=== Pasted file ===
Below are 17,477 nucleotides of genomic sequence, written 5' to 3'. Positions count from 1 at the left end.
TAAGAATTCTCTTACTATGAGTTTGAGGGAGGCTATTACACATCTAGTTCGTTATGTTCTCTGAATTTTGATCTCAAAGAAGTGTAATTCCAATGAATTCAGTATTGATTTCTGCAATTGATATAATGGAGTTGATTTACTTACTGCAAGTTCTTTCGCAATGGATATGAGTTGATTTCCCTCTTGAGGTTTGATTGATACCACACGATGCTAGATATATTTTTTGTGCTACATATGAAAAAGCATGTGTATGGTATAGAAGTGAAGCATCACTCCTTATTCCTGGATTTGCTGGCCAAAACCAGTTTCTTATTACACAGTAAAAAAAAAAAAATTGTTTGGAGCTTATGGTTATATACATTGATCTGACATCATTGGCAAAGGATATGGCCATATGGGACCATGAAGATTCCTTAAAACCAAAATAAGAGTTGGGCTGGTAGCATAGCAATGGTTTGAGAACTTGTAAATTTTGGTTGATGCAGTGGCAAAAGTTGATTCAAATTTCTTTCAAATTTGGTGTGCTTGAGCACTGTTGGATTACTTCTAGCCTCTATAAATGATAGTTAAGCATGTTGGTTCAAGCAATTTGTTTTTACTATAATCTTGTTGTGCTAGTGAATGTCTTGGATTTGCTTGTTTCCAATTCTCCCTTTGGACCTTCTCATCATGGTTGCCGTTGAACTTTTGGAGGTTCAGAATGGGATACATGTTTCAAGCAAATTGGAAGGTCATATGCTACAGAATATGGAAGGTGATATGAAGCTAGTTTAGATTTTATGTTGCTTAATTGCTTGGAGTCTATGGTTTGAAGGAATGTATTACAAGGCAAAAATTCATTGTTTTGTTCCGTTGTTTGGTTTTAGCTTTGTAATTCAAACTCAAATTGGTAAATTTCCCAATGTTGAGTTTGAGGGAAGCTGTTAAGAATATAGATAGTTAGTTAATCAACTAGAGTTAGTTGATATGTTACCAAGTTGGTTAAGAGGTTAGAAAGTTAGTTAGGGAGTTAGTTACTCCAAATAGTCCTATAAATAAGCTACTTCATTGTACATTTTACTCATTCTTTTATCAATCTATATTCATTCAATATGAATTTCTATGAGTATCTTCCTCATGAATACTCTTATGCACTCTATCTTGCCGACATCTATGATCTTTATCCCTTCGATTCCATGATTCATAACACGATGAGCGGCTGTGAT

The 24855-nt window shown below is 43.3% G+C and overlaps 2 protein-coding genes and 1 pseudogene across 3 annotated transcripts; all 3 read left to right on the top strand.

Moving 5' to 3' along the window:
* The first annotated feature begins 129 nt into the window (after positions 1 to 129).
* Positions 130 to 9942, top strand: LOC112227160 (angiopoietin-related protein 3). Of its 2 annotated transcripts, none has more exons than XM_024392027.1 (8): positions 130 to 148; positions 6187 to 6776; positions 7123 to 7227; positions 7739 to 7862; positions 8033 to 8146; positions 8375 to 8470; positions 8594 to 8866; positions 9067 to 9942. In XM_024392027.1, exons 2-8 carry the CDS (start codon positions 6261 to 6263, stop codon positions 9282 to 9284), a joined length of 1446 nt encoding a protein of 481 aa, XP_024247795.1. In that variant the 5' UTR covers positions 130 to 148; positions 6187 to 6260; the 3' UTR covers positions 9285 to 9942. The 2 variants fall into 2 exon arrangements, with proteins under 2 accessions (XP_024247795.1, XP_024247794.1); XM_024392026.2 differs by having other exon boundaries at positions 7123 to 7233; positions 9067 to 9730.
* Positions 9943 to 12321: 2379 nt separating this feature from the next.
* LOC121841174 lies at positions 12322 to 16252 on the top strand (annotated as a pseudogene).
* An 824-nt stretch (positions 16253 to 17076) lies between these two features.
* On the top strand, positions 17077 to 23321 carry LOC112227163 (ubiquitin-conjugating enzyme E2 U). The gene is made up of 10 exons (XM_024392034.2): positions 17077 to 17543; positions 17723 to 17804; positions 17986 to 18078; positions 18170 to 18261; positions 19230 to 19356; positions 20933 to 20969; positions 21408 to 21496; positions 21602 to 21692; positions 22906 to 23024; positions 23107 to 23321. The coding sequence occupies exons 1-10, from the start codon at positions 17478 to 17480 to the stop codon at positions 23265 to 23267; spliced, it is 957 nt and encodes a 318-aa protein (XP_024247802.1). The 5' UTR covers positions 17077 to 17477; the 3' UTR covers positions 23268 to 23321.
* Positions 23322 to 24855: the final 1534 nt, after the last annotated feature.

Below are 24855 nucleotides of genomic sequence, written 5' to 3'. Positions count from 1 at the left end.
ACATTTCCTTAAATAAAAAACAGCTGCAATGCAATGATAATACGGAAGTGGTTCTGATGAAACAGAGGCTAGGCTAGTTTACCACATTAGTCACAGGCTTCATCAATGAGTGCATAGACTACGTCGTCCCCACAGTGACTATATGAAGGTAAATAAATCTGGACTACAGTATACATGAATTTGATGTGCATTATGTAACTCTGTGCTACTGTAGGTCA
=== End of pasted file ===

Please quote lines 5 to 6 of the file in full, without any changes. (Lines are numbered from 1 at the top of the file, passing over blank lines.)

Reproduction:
* The first annotated feature begins 129 nt into the window (after positions 1 to 129).
* Positions 130 to 9942, top strand: LOC112227160 (angiopoietin-related protein 3). Of its 2 annotated transcripts, none has more exons than XM_024392027.1 (8): positions 130 to 148; positions 6187 to 6776; positions 7123 to 7227; positions 7739 to 7862; positions 8033 to 8146; positions 8375 to 8470; positions 8594 to 8866; positions 9067 to 9942. In XM_024392027.1, exons 2-8 carry the CDS (start codon positions 6261 to 6263, stop codon positions 9282 to 9284), a joined length of 1446 nt encoding a protein of 481 aa, XP_024247795.1. In that variant the 5' UTR covers positions 130 to 148; positions 6187 to 6260; the 3' UTR covers positions 9285 to 9942. The 2 variants fall into 2 exon arrangements, with proteins under 2 accessions (XP_024247795.1, XP_024247794.1); XM_024392026.2 differs by having other exon boundaries at positions 7123 to 7233; positions 9067 to 9730.